Another View: Age of Ultron #10 Part 17

by  in Comic News Comment
Another View: Age of Ultron #10 Part 17

What bugs me about the end of Age of Ultron #10 is that the Beast is with Hank Pym and Tony Stark as they discuss time being ‘broken.’ I mean, there’s the fact that he’s drawn pre-Quitely, which makes no sense at all; but there’s also his action in All-New X-Men. No matter where you place that scene happening, he comes off poor: either he contributed to the problem by bringing the original X-Men into the future or he knew about the problem and still abused time travel. Given his association with the two men (while he’s a member of the Illuminati, he hasn’t associated with the Avengers really since Avengers vs. X-Men; but, he was with the group that rescued Spider-Woman), I’m sticking with my view that this scene takes place shortly after Avengers #12.1 and before Avengers vs. X-Men, meaning he still used time travel after time ‘broke’ because of too much time travel.

Part of the problem with trying to pinpoint events is that Brian Michael Bendis doesn’t always write stories or scenes consistent with other comics, including his own. While his characters argue that time is organic – a living being of some sort – that doesn’t really make sense with the way that he demonstrates that. What he seems to mean is that time is not something that one can affect like changing the channel on the TV. It’s not a switch that has no consequences or won’t react to provocation or abuse. At the same time, it’s not something that continually fluctuates. Yet, sometimes, he treats it like that. It makes sense to a degree given the way that these superhero universes are set up: decades of stories, which, up until the past, what, 20 years (maybe more depending on your view) that stories were really written with a longer view than the next couple of months by and large. These are not histories that were meant to stand the test of time nor were they necessarily concerned with anything outside of the specific story being told.

That latter point, actually, is something that prevalent today. With ‘runs’ and self-contained collections (that can span multiple volumes) more important than ever, a lot of stories are designed to work as a self-contained whole where a good idea trumps what it means in the long term. In a sense, time is in fluctuation, because there are ‘gods’ behind these universes that are constantly moving things around to suit their own needs.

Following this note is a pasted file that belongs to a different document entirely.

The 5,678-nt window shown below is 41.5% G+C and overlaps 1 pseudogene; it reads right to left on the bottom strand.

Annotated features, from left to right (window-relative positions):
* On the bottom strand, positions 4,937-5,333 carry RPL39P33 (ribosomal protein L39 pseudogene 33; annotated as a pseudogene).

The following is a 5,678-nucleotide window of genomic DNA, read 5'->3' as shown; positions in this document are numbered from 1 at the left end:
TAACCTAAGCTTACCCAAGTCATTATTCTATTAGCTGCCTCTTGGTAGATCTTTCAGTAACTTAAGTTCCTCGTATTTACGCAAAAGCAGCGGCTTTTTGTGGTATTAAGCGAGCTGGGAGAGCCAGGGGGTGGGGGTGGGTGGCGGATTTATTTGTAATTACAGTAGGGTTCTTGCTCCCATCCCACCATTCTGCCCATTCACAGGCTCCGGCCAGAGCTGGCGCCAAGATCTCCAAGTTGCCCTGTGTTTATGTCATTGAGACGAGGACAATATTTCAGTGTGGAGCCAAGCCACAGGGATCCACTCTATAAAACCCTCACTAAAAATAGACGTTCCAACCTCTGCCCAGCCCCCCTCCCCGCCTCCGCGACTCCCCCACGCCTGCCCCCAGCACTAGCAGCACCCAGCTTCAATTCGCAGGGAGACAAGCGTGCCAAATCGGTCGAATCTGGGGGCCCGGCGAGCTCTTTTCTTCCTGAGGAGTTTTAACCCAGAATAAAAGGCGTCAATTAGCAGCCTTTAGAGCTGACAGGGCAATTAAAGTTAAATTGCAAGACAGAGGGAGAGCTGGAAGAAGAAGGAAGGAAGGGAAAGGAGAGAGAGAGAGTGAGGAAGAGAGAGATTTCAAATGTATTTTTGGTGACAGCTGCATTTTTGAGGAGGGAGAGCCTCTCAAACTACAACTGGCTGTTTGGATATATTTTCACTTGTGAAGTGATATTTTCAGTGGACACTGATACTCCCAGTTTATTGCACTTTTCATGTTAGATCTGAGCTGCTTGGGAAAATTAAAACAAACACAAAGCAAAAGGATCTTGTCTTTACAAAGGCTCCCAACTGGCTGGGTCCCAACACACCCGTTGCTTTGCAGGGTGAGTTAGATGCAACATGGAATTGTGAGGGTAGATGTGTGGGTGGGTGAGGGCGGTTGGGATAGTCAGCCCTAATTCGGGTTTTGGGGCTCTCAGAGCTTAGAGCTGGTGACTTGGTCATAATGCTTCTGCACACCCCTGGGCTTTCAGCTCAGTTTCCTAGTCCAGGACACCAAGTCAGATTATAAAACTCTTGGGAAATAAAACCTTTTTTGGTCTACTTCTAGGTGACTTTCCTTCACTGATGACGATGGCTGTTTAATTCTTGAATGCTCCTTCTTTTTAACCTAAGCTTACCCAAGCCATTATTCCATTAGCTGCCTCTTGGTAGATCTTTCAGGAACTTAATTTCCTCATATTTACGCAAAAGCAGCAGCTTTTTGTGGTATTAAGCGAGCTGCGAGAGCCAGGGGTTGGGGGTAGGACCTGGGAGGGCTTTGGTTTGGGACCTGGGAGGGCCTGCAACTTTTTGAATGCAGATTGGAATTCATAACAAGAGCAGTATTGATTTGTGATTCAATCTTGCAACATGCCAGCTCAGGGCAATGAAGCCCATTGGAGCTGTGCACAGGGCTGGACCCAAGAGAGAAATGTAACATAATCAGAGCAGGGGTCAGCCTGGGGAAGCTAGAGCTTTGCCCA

In Age of Ultron #10, Bendis pulls off a retcon: Hank Pym knew that Ultron would turn evil, implanted programming that would allow him to kill the robot at a specific time, and purposefully forgot to ensure that the future’s history happens with as few changes as possible. That’s been the truth of the Marvel Universe since just before Ultron’s creation. It’s a retcon that services one specific story and serves almost no other function. Yet, it also has almost no other impact on the Marvel Universe. It’s actually one of the better retcons that a writer can pull off, because I’m not sure if anyone actually cares about it. I’ve heard a lot of complaints about Age of Ultron #10, but the means of defeating Ultron doesn’t seem to be one ever.

Mostly, it’s ‘Superboy punch’ this and ‘What the fuck was that?’ that. Me, I like to find those weird little things that other people seem to not notice, like the Beast clearly understanding that time is not something to be trifled with and still choosing to go back in time and bring the original X-Men to the present. Is that a contradiction? I don’t think so. I think it’s a weird bit of subtle character development that demonstrates even more emphatically how much the events of Avengers vs. X-Men affected Hank McCoy. But, that’s the point I’ve been dancing around: one person’s contradiction is another person’s character development. If you like it, any crime against continuity can be ignored. The only time anyone complains about this sort of thing conceptually is when they don’t like the execution. Of course continuity is meant to be tweaked and changed and ignored when necessary and adhered to when convenient… and no one cares unless they just don’t like the story. It all counts; none of it counts; all that matters is enjoying the story. The rest is bullshit.